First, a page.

The debate around pill testing continues in Australia, with a bill set to be introduced into the Victorian Parliament today, co-sponsored by the Victorian Greens and Reason Party.

The bill seeks to introduce a pill testing trial in Victoria over two years, featuring a pill testing service for major music festivals across the state, including both mobile and fixed-site services.

It is the first time that two parties have united in the history of the Victorian Parliament to bring about reform, “a monumental step”, welcomed by drug harm reduction advocates DanceWize.

“Harm reduction or a health focused approach to drug law reform is not a single party issue; it’s public health. So it’s fantastic that two of the minor parties have joined together for this,” Stephanie Tzanetis, DanceWize Program Coordinator, told Neos Kosmos.

Pill testing continues to be a controversial topic, but as a public health issue, Ms Tzanetis it shouldn’t be, and has been over politicised.

While it has been argued that the government implementing a pill testing service would essentially be a green light to use drugs, she says the opposite is true.

“We know that Australia uses illicit drugs to an extent that is almost unparalleled around the world, and we experience a high rate of drug related harm including unintentional drug related deaths. So to continue without taking any action when we know there’s options out there, that omission may be seen as reckless or negligent,” Ms Tzanetis says.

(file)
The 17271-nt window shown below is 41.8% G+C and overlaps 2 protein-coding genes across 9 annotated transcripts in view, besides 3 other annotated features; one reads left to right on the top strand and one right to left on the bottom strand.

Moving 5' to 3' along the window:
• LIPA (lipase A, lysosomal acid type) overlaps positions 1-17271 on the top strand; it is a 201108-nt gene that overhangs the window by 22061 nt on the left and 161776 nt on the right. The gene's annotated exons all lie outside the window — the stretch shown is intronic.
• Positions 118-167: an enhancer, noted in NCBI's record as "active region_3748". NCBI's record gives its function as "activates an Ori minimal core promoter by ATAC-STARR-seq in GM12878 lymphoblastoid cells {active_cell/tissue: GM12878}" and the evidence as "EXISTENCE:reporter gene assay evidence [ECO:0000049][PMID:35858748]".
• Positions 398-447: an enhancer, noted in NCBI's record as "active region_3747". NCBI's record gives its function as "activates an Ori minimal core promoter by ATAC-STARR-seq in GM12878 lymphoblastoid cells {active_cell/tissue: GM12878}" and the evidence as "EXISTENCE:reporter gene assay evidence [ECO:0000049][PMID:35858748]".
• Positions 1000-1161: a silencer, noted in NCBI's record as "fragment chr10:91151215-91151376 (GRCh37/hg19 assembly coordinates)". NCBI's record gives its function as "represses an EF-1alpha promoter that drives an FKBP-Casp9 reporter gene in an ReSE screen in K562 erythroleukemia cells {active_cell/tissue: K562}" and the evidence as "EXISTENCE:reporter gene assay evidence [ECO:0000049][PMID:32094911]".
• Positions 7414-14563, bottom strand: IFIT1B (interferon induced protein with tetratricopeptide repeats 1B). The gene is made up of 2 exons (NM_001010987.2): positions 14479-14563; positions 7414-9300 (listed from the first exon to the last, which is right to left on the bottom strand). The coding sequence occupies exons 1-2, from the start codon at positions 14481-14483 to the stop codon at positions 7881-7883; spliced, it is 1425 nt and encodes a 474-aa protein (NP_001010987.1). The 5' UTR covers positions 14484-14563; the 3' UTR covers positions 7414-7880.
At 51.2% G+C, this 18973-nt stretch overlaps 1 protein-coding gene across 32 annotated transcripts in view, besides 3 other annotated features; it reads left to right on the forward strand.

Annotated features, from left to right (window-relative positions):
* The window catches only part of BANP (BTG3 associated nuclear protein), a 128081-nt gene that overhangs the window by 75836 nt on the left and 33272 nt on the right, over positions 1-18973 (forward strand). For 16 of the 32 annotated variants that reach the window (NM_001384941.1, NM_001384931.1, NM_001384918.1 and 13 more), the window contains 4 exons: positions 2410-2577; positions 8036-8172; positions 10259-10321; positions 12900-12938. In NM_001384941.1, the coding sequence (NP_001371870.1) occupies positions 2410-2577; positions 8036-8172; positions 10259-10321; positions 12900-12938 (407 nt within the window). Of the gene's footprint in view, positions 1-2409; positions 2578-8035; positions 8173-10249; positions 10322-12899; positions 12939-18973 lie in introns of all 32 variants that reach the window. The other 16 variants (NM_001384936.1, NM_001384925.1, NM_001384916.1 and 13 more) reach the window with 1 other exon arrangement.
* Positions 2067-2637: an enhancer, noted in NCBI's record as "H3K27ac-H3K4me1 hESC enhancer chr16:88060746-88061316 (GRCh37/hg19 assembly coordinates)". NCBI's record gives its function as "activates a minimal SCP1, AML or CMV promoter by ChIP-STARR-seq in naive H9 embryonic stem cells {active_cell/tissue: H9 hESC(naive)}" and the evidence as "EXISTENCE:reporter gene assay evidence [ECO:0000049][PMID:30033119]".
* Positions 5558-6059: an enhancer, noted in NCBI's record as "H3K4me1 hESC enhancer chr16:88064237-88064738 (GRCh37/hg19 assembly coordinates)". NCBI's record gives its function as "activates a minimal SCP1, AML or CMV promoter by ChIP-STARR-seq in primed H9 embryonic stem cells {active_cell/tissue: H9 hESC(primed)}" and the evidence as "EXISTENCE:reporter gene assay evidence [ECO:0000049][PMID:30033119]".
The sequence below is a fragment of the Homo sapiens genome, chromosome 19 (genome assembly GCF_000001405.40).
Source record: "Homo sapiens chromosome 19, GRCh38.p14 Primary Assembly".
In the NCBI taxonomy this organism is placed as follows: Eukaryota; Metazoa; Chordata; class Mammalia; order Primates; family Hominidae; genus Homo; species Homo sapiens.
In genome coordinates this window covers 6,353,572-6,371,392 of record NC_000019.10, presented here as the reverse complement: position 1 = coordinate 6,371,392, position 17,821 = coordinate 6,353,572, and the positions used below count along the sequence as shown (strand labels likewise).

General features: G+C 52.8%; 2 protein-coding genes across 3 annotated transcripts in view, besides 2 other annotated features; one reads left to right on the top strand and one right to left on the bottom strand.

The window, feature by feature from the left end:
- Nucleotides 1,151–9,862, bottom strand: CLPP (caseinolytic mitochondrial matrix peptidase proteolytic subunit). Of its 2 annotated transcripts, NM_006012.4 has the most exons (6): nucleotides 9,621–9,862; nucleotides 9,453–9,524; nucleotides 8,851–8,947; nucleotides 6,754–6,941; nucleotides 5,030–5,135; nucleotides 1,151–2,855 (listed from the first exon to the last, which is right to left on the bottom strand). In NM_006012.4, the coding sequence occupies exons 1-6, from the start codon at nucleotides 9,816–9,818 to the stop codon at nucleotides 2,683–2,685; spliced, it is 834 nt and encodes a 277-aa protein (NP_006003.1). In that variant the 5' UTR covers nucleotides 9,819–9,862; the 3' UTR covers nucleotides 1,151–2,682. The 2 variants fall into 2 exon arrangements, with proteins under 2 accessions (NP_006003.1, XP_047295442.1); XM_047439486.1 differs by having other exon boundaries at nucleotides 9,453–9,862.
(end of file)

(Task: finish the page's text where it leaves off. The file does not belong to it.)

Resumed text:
Just last week, Deputy NSW coroner Harriet Grahame, who led an inquest into the drug-related deaths of six young people at music festivals, said her findings revealed compelling evidence to support pill testing and “should be trialled as soon as possible”.

According to the Greens, the establishment of pill testing sites would equate to $1.2 million, with staffing costs an additional $1.3 million.

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Victoria’s Ambulance Union has also shown their support. On Tuesday a proposal was put forward for back-of-house testing, where confiscated drugs would be tested. Through digital technology, they would then warn festival-goers of any bad batches of drugs that may be circulating.

While Ms Tzanetis welcomes the support, she says the back-of-house approach would see only a small fraction of samples tested, some of which may not even have any branding, and misses the chance for engagement and education.

“The model that they’re actually suggesting doesn’t come close to the full health benefits that are available from public facing drug checking services. The back-of-house approach to drug checking would mean that maybe less than 1 per cent of samples are being put forward to a drug checking service in a single event, compared to what might be hundreds or thousands of samples if you make it a public facing service,” she explains.

“Also the interaction between the person considering using a drug and health professionals and other peer based harm reduction workers, that’s the real value in the service because you get to make people aware of their risks, the services available to them, give them options about how to mitigate their risks and prioritise their self care.”

What is also significant about the new bill is that it advocates for pill testing to be available year round, at a fixed site, beyond the festival setting.

“We have to always remember the majority of drug related harm, including deaths, they don’t happen at festivals at all, they happen in the home or in isolation.”